Category talk:Targeting

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Organization of targeting methods

So far, this has been my setup for arranging targeting methods / categories:

  • Targeting (category)
    • Simple (category)
      • Simple method 1
      • Simple method 2
    • Advanced (category)
      • Advanced method 1
      • Advanced method 2
      • Statistical targeting (links to other advanced methods)
      • Log-based targeting (links to other advanced methods)
      • Angular targeting (links to other advanced methods)

Should those last 3 be their own categories instead? I guess maybe they should be; then we'd remove the "forms of" from those pages. Originally, I was thinking that they were like overlapping families of methods more than actual categories, so they should just be sibling pages under the "advanced" category, but now I'm not sure. Any other suggestions on how this setup should be different?

--Voidious 21:08, 15 November 2007 (UTC)

One of the key advantages of the MediaWiki category system is that a page can be in more than one category. If we wanted to have categories and list a targeting method under more than one, there is no problem. Perhaps it would be best to have those pages be subcategories of Advanced Targeting. --AaronR 21:49, 15 November 2007 (UTC)

Another issue I've encountered is pages like FuzzyLogicTargeting and DisplacementTargeting. These are targeting methods that never really materialized, so it doesn't feel right actually listing them under "targeting strategies" like other methods; they are just discussions. But I don't think I can say for sure that they should be forever forgotten. (Displacement Targeting, for instance, I find especially interesting, and other similar discussions exist on the old wiki.) I was thinking of maybe making a "Targeting Discussions" category to put these pages in (they'd also go in "Discussions" and "Targeting"). Thoughts? Anyone got a better solution? --Voidious 16:26, 16 November 2007 (UTC)

Make "Targeting Discussions" a subcategory of both "Discussions" and "Targeting"? --AaronR 18:46, 16 November 2007 (UTC)

I've got another dilemma now - particularly for this category, but it could apply to many others. When should a page be in both the most specific category and a broader category? For instance, I like Fuzzy Logic Targeting being in only Category:Targeting Discussions; should all of the Category:Advanced Targeting Strategies be likewise removed from Category:Targeting? My gut says that a page should be in a category it has to do with directly - like pages that have to do with targeting in general should be under "Targeting", while specific strategies perhaps shouldn't be. This would also mean that bots could go in all of the bot sections they're part of (so a MicroBot could be in Category:Bots, Category:MicroBots, Category:MiniBots, etc.). What do you guys think? --Voidious 22:13, 28 November 2007 (UTC)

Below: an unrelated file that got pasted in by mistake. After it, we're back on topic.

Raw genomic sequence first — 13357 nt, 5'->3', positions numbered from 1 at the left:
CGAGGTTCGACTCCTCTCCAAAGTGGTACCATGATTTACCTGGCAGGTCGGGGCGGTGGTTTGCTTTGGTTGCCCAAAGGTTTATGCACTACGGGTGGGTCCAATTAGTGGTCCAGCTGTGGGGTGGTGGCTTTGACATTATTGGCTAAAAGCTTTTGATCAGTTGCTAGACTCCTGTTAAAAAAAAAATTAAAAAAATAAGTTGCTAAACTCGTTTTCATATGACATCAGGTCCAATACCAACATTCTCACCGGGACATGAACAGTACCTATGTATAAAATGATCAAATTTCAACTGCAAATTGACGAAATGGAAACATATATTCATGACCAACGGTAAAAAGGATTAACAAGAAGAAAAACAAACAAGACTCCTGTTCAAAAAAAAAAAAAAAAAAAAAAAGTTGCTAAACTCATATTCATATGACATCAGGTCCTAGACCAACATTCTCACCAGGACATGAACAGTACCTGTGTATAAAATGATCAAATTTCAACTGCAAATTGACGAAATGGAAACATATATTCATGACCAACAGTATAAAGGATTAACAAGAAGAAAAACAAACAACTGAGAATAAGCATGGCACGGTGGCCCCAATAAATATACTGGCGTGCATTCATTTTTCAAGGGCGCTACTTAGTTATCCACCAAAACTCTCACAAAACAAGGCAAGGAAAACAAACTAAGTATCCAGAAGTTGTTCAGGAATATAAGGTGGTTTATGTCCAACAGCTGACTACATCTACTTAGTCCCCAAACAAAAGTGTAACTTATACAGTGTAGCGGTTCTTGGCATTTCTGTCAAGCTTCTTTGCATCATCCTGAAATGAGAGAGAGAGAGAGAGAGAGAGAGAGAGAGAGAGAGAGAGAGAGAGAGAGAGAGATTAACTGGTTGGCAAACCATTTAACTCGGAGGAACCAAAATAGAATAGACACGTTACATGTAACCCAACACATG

Well, for one thing, MicroBots should NOT be a subcategory of MiniBots. In my opinion, bots should go into every codesize category they are in, so a NanoBot would be in 4 categories at a minimum: Category:NanoBots, Category:MicroBots, Category:MiniBots, and Category:Bots. However, no page should be a member of both a category and an ancestor category. I think the Category:Advanced Targeting Strategies pages should be in Category:Advanced Targeting Strategies only, not Category:Advanced Targeting Strategies and Category:Targeting at the same time; by this rule, the fact that bots can be in multiple codesize categories implies that the bot categories cannot be subcategories of each other. Just a little convoluted, backwards logic. =) --AaronR 22:29, 28 November 2007 (UTC)
Hmm. Well, I think that makes sense for the most part. So I've got a lot of pages to remove from the "Targeting" category. I agree MicroBots should not be a subcategory of MiniBots on the wiki, though any bot in MicroBots would also be in MiniBots. But a page like "Pattern Matching" I feel like should be listed under "Advanced Targeting Strategies" and "Log-Based Targeting", even though one is a subcategory of the other. What do you think of that arrangement? As an aside, I wonder if there is a way on the wiki to show all "leaf nodes" under a top level category like "Targeting"... that would be nice. --Voidious 22:42, 28 November 2007 (UTC)
I don't know, I think it would make more sense to list it under just "Log-Based Targeting" - but that's just me. Remember, it's a wiki, so the final organization is really dependant on the opinion of "the masses". Although, for this wiki, "the masses" is about 14 people... --AaronR 22:51, 28 November 2007 (UTC)
Oops, I was wrong, we have Log-Based Targeting and Advanced Targeting Strategies as parallel categories. I think that's fine. They really are different ways of classifying targeting strategies. --Voidious 15:04, 29 November 2007 (UTC)
Maybe we should have "Targeting Strategies by Skill Level" and "Targeting Strategies by Type"? I dunno, as I think some method might not fall under any specific "type". I think it's OK as is, with advanced, simple, log-based, etc., all being parallel as subcategories of "Targeting". But Wikipedia does a lot of that "____ by ____" categorization scheme going on. --Voidious 15:24, 29 November 2007 (UTC)

Main page

I think we should have a main page for this as well as this category. It wouldn't be the worst idea to describe the basics of each targeting type on a single page so people can quickly find things that interest them.

Additionally on the topic of Targeting (movement as well), perhaps we should split up implementations and explanations. The core page in my opinion should be limited to explaining the basics of the strategy in an intuitive and easy to understand fashion. Leaving blocks of code with little explanation of what is happening in each part may be confusing for budding programmers, who cannot as easily sift through the code and get to the meaning.

--Chase 17:48, 14 April 2010 (UTC)